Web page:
What you need to know about market breadth | stockbee


What you need to know about market breadth

Extreme positive or negative breadth leads to reversal

When breadth becomes extremely positive or negative such situations resolve in trend change or pullback or correction. In Market Monitor when following things happen it indicates extreme breadth

# of stocks up>25% in a quarter goes below 200 (bullish)

# of stocks down>25% in a quarter goes below 200 (bearish)
# of stocks up>50% in a month goes above 20 (bearish)
# of stocks down>50% in a month goes above 20 (bullish)
% of stocks in confirmed uptrend using Guppy MMA goes below 30 (bullish)

% of stocks in confirmed uptrend using Guppy MMA goes above 70 (bearish)

Such high readings should be interpreted as bullish zone or bearish zones. The actual bullish or bearish reversal may take 8 to 10 days after readings reach such extremes.
Breadth thrust precedes trend change

Breadth thrust means a dramatic change in breadth in short period of time. Breadth thrusts are typically calculated using cumulative breadth. To further refine the breadth thrust smoothing is used along with exponential average of breadth. Then the ratio is further converted in to a oscillator. Zweig Breadth thrust, Absolute breadth Thrust, McClellan Oscillator and many other indicators are based on such breadth thrust calculation. (The actual maths used in doing that is complicated).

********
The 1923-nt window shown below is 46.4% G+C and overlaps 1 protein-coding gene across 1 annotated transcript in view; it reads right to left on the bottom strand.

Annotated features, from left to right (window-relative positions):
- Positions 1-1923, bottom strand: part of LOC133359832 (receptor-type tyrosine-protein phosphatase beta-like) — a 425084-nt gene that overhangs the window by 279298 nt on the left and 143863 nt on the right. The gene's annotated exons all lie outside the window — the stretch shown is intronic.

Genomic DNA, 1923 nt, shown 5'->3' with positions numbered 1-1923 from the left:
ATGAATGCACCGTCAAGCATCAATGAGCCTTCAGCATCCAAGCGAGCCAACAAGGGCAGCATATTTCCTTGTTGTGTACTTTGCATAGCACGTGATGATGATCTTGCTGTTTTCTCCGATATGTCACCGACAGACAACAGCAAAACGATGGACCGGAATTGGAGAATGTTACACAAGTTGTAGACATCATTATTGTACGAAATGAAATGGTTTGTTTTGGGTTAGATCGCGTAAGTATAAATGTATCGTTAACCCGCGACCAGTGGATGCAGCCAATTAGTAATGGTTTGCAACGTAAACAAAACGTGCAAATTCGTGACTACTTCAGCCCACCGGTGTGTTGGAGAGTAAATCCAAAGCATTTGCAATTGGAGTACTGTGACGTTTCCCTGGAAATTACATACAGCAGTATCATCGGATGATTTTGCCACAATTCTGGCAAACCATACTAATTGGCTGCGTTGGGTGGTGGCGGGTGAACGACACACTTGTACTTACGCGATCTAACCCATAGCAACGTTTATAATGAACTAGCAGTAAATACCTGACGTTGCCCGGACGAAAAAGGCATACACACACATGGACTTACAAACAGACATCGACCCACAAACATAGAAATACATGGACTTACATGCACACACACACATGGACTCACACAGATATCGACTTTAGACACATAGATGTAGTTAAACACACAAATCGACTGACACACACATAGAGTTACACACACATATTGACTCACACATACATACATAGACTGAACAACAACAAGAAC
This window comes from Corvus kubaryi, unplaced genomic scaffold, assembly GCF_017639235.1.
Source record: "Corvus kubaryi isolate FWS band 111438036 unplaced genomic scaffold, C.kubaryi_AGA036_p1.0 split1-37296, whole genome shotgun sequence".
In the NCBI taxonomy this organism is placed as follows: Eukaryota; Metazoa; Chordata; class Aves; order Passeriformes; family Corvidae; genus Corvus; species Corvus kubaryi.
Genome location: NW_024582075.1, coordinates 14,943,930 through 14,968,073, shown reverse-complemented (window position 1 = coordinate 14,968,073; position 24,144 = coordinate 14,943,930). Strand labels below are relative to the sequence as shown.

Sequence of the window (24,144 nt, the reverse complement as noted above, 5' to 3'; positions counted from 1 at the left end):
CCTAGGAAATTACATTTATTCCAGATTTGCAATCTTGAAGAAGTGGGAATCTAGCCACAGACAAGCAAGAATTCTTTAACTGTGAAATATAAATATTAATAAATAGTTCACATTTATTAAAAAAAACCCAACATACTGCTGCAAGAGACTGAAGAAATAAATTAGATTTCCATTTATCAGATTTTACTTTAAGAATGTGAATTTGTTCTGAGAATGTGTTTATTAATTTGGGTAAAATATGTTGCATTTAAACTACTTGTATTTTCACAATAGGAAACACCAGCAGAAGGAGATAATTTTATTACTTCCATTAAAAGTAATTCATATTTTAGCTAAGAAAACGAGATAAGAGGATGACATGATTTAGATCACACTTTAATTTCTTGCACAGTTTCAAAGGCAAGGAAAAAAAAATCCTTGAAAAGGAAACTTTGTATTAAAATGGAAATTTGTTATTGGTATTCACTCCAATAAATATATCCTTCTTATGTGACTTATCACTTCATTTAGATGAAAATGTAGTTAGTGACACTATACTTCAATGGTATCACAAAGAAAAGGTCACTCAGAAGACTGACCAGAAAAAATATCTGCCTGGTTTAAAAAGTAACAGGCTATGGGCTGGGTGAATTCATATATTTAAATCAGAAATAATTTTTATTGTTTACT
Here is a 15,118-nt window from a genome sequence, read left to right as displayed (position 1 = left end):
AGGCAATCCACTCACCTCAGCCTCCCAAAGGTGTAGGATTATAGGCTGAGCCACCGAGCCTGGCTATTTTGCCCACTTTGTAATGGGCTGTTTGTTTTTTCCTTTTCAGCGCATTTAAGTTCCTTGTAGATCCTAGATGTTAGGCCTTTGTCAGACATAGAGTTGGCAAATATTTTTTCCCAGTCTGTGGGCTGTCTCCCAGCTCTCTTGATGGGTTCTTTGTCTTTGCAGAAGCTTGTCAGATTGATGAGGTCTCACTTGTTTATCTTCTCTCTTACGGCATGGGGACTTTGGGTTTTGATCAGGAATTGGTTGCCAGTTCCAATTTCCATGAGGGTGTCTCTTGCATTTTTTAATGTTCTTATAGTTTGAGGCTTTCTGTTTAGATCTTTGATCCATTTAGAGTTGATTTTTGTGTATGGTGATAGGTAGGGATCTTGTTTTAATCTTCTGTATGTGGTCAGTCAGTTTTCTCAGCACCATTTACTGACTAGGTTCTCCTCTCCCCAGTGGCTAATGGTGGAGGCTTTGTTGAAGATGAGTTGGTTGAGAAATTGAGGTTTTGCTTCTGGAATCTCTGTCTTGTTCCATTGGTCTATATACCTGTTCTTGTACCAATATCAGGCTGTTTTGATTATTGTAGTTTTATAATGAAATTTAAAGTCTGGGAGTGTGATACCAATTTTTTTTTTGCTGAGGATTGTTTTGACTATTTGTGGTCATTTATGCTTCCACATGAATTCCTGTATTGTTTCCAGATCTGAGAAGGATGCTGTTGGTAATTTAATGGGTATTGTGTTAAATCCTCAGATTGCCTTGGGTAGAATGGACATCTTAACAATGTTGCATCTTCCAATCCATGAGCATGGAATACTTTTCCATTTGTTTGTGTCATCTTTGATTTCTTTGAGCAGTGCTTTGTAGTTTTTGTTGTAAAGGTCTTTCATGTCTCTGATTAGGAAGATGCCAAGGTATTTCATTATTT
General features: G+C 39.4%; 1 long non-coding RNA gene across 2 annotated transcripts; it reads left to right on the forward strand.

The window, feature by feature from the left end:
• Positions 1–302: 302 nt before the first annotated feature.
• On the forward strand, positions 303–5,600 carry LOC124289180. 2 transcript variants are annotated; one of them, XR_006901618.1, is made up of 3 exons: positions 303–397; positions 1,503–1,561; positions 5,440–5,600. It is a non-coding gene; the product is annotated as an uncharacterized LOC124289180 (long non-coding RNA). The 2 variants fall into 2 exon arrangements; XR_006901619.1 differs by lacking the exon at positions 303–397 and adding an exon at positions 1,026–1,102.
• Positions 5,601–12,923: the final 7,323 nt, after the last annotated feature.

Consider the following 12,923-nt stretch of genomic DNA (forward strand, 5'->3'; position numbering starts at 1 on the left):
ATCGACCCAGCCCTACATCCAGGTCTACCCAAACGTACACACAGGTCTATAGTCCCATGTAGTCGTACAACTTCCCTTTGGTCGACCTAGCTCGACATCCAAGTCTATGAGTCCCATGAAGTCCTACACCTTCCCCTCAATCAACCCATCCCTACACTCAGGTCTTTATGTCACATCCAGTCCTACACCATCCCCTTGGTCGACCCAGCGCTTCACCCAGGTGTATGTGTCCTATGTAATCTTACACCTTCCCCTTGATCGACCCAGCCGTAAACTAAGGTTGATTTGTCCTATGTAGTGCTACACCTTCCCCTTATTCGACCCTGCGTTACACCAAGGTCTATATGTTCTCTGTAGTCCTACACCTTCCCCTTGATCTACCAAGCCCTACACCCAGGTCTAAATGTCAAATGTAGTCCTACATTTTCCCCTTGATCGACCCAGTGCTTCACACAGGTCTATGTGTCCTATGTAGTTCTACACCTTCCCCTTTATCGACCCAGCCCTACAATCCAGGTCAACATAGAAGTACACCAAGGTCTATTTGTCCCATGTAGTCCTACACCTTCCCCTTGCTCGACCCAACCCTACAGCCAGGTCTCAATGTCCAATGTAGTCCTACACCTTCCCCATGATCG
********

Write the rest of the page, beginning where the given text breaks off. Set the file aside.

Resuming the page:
Breadth thrust in either direction after a long rally or decline indicates change of trend. In Market Monitor Breadth Thrust is indicated by 10 day ratio.

When the 10 day ratio goes above 2 after market has been in bearish phase for sometime, it indicates bullish breadth thrust and possible change of direction for market.

When the 10 day ratio goes below .5 after market has been bullish for sometime, it indicates a bearish thrust and possible change of direction for market.

Breadth crossover confirm trend change

When breadth turns from positive to negative or the other way, it indicates confirmation of primary breadth trend. In Market Monitor this is indicated by:
# of stocks up>25% in a quarter / # of stocks down>25% in a quarter
# of stocks up>25% in a month / # of stocks down>25% in a month
# of stocks up>13% in 34 days / # of stocks down>13% in 34 days

What happens at the  beginning of a rally

A big 300 plus day on # of stocks up> 4% in day on high volume
Series of 300 plus days in 5to 10 days time frame.
The Cumulative Breadth Ratio goes above 2 confirming start of a bull move.
The Primary Indicator turns bullish
Bottoms tend to be formed suddenly.

What happens at the end of a rally
There is a slow deterioration in breadth on Primary Indicator.
After weeks or month Primary Indicator turns bearish.
The cumulative breadth ratio goes below .5
Real selling starts after that.

Breadth deteriorates slowly at the top

Tops take a long time to form and are difficult to spot. This correction is not following that pattern. I have studied every top in last 40 years or so and seldom market top starts with a crash. 

Breadth suddenly improves at bottom

Market bottoms happen suddenly. Market turns often are a single day phenomenon.